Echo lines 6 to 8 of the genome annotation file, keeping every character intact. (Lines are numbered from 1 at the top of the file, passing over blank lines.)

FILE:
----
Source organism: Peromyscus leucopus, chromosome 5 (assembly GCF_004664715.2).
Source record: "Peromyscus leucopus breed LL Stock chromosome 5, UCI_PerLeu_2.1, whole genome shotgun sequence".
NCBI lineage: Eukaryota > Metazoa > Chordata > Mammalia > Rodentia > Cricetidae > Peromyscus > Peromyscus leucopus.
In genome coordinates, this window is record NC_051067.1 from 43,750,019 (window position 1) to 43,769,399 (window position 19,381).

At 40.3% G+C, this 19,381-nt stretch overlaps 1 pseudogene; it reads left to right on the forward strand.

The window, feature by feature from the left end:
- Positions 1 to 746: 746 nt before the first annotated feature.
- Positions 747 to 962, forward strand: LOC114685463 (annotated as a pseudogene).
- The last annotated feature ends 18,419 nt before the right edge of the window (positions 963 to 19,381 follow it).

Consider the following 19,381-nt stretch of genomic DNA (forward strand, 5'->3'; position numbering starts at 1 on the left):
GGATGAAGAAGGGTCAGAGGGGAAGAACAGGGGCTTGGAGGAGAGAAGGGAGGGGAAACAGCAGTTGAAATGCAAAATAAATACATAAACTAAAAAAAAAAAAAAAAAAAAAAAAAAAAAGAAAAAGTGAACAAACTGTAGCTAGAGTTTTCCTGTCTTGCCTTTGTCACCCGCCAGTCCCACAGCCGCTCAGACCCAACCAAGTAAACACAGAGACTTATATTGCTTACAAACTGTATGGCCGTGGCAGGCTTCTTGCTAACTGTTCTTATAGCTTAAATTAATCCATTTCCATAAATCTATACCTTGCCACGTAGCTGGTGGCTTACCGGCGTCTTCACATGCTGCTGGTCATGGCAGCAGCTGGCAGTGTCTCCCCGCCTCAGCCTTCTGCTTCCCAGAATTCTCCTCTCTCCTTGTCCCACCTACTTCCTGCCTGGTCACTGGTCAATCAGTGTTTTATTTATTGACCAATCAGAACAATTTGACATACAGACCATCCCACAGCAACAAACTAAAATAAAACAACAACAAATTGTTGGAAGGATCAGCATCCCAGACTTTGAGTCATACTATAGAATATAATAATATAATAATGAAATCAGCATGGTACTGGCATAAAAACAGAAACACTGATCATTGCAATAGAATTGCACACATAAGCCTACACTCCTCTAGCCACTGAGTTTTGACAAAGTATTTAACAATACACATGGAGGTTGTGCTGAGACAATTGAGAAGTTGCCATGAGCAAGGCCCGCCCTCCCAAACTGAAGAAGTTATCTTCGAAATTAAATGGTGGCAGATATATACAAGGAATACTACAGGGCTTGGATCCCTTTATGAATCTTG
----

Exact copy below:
The window, feature by feature from the left end:
- Positions 1 to 746: 746 nt before the first annotated feature.
- Positions 747 to 962, forward strand: LOC114685463 (annotated as a pseudogene).